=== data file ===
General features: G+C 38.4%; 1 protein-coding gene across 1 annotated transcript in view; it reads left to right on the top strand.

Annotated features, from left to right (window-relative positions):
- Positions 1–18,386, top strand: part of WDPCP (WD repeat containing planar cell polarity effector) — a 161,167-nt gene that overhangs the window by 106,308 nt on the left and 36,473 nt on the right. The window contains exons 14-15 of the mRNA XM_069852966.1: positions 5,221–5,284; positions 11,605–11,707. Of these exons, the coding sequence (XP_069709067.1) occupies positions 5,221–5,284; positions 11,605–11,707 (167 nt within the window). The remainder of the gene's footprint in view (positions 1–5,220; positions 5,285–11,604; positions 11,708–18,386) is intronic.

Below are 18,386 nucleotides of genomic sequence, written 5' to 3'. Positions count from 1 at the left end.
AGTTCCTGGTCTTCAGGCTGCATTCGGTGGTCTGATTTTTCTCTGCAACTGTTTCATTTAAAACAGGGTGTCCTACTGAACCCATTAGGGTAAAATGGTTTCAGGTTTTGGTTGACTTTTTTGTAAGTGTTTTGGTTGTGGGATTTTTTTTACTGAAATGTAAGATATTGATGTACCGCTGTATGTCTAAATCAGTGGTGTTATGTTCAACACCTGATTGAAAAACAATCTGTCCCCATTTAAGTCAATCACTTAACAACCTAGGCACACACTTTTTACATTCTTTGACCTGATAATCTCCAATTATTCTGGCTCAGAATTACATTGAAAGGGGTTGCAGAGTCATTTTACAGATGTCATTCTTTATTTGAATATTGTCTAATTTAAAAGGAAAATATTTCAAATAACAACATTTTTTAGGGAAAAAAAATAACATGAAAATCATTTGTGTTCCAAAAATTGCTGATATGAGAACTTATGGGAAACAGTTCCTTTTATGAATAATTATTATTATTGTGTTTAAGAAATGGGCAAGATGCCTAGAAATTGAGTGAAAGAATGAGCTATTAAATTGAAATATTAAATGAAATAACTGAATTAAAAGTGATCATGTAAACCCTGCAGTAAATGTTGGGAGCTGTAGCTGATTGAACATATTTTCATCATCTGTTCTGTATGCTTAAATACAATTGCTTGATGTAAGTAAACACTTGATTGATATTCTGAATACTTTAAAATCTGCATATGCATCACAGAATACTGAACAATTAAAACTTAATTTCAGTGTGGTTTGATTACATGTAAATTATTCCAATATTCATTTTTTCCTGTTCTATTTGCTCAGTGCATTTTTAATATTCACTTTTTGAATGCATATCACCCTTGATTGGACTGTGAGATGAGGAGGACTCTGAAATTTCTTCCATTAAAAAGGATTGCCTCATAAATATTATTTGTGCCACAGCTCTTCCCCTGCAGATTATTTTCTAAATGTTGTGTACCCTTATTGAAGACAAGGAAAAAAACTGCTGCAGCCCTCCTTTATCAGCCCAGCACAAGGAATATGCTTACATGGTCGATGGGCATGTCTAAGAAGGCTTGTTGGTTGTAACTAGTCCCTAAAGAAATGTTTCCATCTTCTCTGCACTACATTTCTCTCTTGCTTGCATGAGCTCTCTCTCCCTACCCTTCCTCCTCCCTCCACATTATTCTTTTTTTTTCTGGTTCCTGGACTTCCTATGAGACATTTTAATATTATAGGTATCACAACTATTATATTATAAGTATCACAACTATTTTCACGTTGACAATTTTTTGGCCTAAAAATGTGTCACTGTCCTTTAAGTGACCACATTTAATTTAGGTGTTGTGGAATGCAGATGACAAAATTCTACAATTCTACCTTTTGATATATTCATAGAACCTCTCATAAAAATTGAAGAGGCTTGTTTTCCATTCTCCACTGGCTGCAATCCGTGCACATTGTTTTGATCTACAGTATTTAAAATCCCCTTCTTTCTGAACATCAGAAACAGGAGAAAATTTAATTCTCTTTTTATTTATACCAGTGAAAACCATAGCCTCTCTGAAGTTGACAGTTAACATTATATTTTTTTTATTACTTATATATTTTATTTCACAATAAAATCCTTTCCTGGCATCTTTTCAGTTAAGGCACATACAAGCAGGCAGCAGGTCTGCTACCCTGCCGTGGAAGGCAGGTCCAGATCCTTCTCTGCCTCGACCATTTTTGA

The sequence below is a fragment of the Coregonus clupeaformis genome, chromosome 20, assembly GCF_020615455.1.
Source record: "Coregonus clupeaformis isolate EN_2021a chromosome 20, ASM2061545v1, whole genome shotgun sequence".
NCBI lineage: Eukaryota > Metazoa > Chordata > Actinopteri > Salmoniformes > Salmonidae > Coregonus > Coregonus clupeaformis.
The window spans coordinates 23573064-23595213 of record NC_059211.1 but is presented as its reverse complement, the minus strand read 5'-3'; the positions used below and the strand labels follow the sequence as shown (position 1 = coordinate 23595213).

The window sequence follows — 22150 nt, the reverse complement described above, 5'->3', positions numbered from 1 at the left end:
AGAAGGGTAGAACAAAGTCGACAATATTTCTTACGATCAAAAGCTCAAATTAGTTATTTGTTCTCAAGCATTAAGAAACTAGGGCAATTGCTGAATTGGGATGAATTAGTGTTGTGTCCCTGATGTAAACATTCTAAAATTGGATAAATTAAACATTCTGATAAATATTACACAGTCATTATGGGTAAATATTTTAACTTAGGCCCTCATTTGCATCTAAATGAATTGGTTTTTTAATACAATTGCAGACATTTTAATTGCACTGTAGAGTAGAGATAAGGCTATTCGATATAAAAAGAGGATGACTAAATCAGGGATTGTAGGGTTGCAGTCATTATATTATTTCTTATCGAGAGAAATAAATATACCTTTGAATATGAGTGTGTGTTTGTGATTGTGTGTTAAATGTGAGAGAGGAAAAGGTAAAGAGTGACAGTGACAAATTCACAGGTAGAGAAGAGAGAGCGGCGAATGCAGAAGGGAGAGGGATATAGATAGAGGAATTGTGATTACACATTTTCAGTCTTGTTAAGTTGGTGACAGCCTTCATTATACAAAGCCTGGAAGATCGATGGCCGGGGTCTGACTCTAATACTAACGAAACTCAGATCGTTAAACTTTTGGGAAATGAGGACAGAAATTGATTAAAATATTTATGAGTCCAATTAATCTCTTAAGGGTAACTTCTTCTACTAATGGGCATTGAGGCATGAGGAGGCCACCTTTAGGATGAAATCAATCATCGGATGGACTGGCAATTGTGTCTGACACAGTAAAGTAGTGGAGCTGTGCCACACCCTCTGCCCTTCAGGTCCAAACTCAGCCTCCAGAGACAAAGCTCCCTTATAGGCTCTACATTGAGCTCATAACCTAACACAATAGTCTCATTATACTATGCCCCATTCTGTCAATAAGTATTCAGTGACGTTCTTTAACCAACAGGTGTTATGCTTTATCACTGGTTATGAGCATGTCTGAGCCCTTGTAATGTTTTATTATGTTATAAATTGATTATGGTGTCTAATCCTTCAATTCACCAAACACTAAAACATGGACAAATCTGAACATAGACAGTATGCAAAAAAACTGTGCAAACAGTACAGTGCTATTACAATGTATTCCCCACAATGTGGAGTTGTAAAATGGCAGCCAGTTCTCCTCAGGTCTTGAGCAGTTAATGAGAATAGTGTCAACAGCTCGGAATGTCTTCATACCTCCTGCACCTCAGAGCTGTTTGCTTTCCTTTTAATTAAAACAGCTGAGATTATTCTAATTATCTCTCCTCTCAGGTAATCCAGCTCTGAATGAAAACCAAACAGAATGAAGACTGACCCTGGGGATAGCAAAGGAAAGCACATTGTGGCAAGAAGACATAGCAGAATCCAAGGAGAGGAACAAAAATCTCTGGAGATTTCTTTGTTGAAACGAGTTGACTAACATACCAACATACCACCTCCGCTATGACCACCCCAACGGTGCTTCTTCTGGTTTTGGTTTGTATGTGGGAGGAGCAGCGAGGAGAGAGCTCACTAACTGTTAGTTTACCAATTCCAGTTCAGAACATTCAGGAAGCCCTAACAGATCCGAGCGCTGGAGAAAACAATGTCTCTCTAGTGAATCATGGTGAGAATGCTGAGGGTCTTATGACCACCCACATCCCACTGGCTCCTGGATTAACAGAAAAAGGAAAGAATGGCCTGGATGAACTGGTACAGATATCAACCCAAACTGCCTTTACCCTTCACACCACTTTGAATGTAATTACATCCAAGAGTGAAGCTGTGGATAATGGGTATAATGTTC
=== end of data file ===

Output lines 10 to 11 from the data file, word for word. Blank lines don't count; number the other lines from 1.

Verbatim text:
The window sequence follows — 22150 nt, the reverse complement described above, 5'->3', positions numbered from 1 at the left end:
AGAAGGGTAGAACAAAGTCGACAATATTTCTTACGATCAAAAGCTCAAATTAGTTATTTGTTCTCAAGCATTAAGAAACTAGGGCAATTGCTGAATTGGGATGAATTAGTGTTGTGTCCCTGATGTAAACATTCTAAAATTGGATAAATTAAACATTCTGATAAATATTACACAGTCATTATGGGTAAATATTTTAACTTAGGCCCTCATTTGCATCTAAATGAATTGGTTTTTTAATACAATTGCAGACATTTTAATTGCACTGTAGAGTAGAGATAAGGCTATTCGATATAAAAAGAGGATGACTAAATCAGGGATTGTAGGGTTGCAGTCATTATATTATTTCTTATCGAGAGAAATAAATATACCTTTGAATATGAGTGTGTGTTTGTGATTGTGTGTTAAATGTGAGAGAGGAAAAGGTAAAGAGTGACAGTGACAAATTCACAGGTAGAGAAGAGAGAGCGGCGAATGCAGAAGGGAGAGGGATATAGATAGAGGAATTGTGATTACACATTTTCAGTCTTGTTAAGTTGGTGACAGCCTTCATTATACAAAGCCTGGAAGATCGATGGCCGGGGTCTGACTCTAATACTAACGAAACTCAGATCGTTAAACTTTTGGGAAATGAGGACAGAAATTGATTAAAATATTTATGAGTCCAATTAATCTCTTAAGGGTAACTTCTTCTACTAATGGGCATTGAGGCATGAGGAGGCCACCTTTAGGATGAAATCAATCATCGGATGGACTGGCAATTGTGTCTGACACAGTAAAGTAGTGGAGCTGTGCCACACCCTCTGCCCTTCAGGTCCAAACTCAGCCTCCAGAGACAAAGCTCCCTTATAGGCTCTACATTGAGCTCATAACCTAACACAATAGTCTCATTATACTATGCCCCATTCTGTCAATAAGTATTCAGTGACGTTCTTTAACCAACAGGTGTTATGCTTTATCACTGGTTATGAGCATGTCTGAGCCCTTGTAATGTTTTATTATGTTATAAATTGATTATGGTGTCTAATCCTTCAATTCACCAAACACTAAAACATGGACAAATCTGAACATAGACAGTATGCAAAAAAACTGTGCAAACAGTACAGTGCTATTACAATGTATTCCCCACAATGTGGAGTTGTAAAATGGCAGCCAGTTCTCCTCAGGTCTTGAGCAGTTAATGAGAATAGTGTCAACAGCTCGGAATGTCTTCATACCTCCTGCACCTCAGAGCTGTTTGCTTTCCTTTTAATTAAAACAGCTGAGATTATTCTAATTATCTCTCCTCTCAGGTAATCCAGCTCTGAATGAAAACCAAACAGAATGAAGACTGACCCTGGGGATAGCAAAGGAAAGCACATTGTGGCAAGAAGACATAGCAGAATCCAAGGAGAGGAACAAAAATCTCTGGAGATTTCTTTGTTGAAACGAGTTGACTAACATACCAACATACCACCTCCGCTATGACCACCCCAACGGTGCTTCTTCTGGTTTTGGTTTGTATGTGGGAGGAGCAGCGAGGAGAGAGCTCACTAACTGTTAGTTTACCAATTCCAGTTCAGAACATTCAGGAAGCCCTAACAGATCCGAGCGCTGGAGAAAACAATGTCTCTCTAGTGAATCATGGTGAGAATGCTGAGGGTCTTATGACCACCCACATCCCACTGGCTCCTGGATTAACAGAAAAAGGAAAGAATGGCCTGGATGAACTGGTACAGATATCAACCCAAACTGCCTTTACCCTTCACACCACTTTGAATGTAATTACATCCAAGAGTGAAGCTGTGGATAATGGGTATAATGTTC